I used this approach with a group of upper-intermediate Argentinian students in a small town in England and each group was so determined to succeed that they started asking local people for information and advice and to monitor their scripts for them. This out-of-class interaction was a great bonus, in addition to the increased confidence, competence and self-esteem that they gained.
The students are given projects which involve them going outside the classroom to interview people, to research local institutions and to attend local functions. They then compile the information they have gained and present it in the form of a mock TV documentary to the class (and then maybe the whole school).
Examples of such projects would be ‘The Expatriate Community in Istanbul’, ‘Supporters of English Football Teams in Jakarta’ and ‘English Food in Tokyo’.
6. Text-driven units of material which include development activities which involve the learners in writing texts related to the core text of the unit (e.g. continuations, prequels, sequels, different narrator, etc.).
An example of this is when I used Roald Dahl’s poem The Three Little Pigs (Dahl, 1984) as the basis of a text-driven lesson. One of the activities was for the learners to write a short story about Little Red Riding Hood in their town (she’s the main character in the poem). Another activity was to listen to and read the True Story of the Three Little Pigs (Scieszka, 1991) and then decide what they think really happened. Some of the learners then pose as journalists, they interview learners acting as the wolf, the pigs and Little Red Riding Hood and then groups use the interview scripts to write an article called ‘What Really Happened to the Three Little Pigs’. The learners are then encouraged to find and share other versions of the story of the Three Little Pigs (there are many poems, stories and songs based on the story).
My conclusion is simple. Materials should stimulate and help learners inside the classroom to acquire English outside the classroom.
Notes on the contributor
Brian Tomlinson is a Visiting Professor at Leeds Metropolitan University and a TESOL Professor at Anaheim University. He has worked as a teacher, teacher trainer, curriculum developer, football coach and university academic in Indonesia, Japan, Nigeria, Oman, Singapore, UK, Vanuatu and Zambia and has given presentations in over sixty countries. In 1993, he founded MATSDA (the international Materials Development Association) and he is now President of the association. His many publications include Discover English (with Rod Bolitho), Openings, Materials Development in Language Teaching, Developing Materials for Language Teaching, Research for Materials Development in Language Learning (with Hitomi Masuhara), Blended Learning in ELT: Course Design and Implementation (with Claire Whittaker) and Applied Linguistics and Materials Development.
Barker, D. (2011). The role of unstructured learner interaction in the study of a foreign language. In S. Menon & J. Lourdanathan (Eds.), Readings on ELT materials, IV (pp. 50-71). Petaling Jaya, Malaysia: Pearson Longman.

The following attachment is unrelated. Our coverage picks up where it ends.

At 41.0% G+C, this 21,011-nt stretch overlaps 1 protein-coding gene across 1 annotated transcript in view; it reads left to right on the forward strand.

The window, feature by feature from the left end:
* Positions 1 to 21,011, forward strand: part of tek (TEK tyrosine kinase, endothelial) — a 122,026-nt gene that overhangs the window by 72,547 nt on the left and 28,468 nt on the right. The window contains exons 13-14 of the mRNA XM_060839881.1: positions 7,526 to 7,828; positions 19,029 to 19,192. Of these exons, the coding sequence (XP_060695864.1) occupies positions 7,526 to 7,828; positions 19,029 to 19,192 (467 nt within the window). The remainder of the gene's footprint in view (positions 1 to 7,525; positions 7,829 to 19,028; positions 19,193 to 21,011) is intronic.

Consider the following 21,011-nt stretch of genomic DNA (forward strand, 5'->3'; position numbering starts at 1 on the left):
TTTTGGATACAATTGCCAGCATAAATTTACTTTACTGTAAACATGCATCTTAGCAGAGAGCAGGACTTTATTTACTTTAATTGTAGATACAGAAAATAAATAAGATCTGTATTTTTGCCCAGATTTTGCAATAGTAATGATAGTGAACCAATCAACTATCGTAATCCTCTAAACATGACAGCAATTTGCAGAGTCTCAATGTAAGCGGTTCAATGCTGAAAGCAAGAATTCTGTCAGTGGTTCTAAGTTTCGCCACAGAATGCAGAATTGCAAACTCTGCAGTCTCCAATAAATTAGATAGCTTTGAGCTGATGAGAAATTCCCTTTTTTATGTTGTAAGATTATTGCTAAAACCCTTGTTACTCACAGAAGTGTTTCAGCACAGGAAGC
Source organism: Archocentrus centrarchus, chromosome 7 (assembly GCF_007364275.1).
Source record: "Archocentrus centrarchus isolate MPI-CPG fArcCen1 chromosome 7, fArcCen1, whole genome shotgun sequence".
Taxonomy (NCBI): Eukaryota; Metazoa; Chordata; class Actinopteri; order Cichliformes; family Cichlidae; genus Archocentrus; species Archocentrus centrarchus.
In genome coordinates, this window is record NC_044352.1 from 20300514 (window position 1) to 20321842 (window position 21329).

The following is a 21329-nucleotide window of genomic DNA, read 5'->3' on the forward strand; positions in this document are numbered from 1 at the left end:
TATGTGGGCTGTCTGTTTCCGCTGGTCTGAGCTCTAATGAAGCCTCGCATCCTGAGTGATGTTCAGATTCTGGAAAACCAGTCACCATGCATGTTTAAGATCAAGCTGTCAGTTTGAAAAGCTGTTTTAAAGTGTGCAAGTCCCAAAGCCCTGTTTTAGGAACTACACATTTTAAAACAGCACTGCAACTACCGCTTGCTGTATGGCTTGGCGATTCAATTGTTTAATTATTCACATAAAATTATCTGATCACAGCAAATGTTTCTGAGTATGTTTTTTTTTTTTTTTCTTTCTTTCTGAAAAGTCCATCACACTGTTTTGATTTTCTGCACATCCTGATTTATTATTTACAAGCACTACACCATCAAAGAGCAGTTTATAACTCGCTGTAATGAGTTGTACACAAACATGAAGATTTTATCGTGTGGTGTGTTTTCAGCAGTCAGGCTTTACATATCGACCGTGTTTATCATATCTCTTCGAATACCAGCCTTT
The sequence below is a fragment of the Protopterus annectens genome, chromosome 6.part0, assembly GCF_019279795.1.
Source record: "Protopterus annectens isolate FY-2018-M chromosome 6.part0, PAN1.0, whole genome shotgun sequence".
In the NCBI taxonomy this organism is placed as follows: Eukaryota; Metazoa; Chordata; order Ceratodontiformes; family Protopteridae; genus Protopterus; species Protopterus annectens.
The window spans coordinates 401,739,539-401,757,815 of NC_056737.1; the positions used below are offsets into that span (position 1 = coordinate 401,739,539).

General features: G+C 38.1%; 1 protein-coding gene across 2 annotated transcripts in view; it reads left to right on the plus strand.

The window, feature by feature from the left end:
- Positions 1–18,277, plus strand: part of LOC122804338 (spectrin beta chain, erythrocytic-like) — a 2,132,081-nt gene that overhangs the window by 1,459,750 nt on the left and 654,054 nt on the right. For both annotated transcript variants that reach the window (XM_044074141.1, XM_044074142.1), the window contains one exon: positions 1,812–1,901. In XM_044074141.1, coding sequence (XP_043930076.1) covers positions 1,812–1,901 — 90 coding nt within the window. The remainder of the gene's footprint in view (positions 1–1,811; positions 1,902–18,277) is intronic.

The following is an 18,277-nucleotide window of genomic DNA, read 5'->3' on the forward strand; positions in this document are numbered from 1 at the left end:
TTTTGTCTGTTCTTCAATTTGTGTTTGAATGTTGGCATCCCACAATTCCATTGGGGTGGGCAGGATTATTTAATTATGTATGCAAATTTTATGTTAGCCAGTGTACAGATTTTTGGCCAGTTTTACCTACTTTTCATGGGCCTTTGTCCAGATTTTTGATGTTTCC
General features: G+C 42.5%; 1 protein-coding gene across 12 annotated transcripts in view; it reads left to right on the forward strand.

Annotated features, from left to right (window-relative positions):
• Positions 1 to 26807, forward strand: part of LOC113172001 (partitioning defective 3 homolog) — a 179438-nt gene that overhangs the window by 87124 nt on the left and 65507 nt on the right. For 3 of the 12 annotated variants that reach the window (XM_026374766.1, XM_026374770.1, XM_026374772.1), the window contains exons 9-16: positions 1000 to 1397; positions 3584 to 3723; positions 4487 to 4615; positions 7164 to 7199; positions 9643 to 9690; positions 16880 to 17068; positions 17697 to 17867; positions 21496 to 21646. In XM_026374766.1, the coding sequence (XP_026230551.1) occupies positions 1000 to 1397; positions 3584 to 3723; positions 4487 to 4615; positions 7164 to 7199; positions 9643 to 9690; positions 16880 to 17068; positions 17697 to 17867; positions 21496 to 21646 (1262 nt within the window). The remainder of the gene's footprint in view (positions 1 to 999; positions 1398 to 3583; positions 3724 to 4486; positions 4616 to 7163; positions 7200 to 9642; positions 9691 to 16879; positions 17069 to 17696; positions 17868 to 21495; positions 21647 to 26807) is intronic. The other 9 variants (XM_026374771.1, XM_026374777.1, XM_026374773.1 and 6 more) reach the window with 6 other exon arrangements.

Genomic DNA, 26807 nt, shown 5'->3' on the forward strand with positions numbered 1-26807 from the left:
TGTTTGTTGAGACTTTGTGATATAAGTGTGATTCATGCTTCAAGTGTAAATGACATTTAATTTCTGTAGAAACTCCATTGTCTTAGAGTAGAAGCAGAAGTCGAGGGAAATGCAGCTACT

Dahl, R. (1984). The three little pigs. In R. Dahl (Ed.), Revolting rhymes (pp. 41-47).Harmondsworth, UK: Puffin.
Fenner, A., & Nordal-Pedersen, G. (2006). Searching, 8. Oslo, Norway: Gyldendal.
Fukuda, S. T., & Yoshida, H. (2013). Time is of the essence: Factors encouraging out-of-class study time. ELT Journal, 67(1), 31-40. doi:10.1093/elt/ccs054
Gay, T. (2009, September 15). Re: Must be a mis-quote [Web log comment]. Retrieved from http://www.tompeters.com/dispatches/011241.php
Hill, H. (2011). Harry Hill’s bumper book of bloopers. London, UK: Faber and Faber.
McGough, R. (2003). In case of fire break glass. In R. McGough, Collected poems. London: Penguin.
Ministry of Education (1994). On target. Windhoek, Namibia: Gamsberg Macmillan.
Scierszka, J. (1999). The true story of the three little pigs. Harmondsworth, UK: Puffin.
Tomlinson, B. (2003). Developing principled frameworks for materials development. In B. Tomlinson (Ed.), Developing materials for language teaching (pp. 107-129). London, UK: Continuum.
Tomlinson, B. (2010). Helping learners to fill the gaps in their learning. In F. Mishan & A. Chambers (Eds.), Perspectives on language learning materials development (pp. 87-108). Berlin, Germany: Peter Lang.
Tomlinson, B. (2013a). Developing principled frameworks for materials development. In B. Tomlinson (Ed.), Developing materials for language teaching (2nd ed., pp. 95-118). London, UK: Bloomsbury.
Tomlinson, B. (2013b). Second language acquisition and materials development. In B. Tomlinson (Ed.), Applied linguistics and materials development (pp. 11-30). London, UK: Bloomsbury.
Tomlinson, B., Hill, D. A., & Masuhara, H. (2000). English for Life, 1. Singapore: Times Media.
Tomlinson, B., & Masuhara, H. (2013). Adult coursebooks. ELT Journal, 67(2), 233-249. doi:10.1093/elt/cct007
 This article is to be published in Folio 16/1, in January 2014. It is reproduced here with the kind permission of the author, Brian Tomlinson and of Folio editor, Freda Mishan. Folio is the journal of MATSDA (the Materials Development Association) which highlights issues in the field of materials development for language learning. Founded in 1993, MATSDA is an international association which brings together teachers, researchers, materials developers and publishers in a joint endeavour to make language learning materials as effective as possible. For more information, go to http://www.matsda.org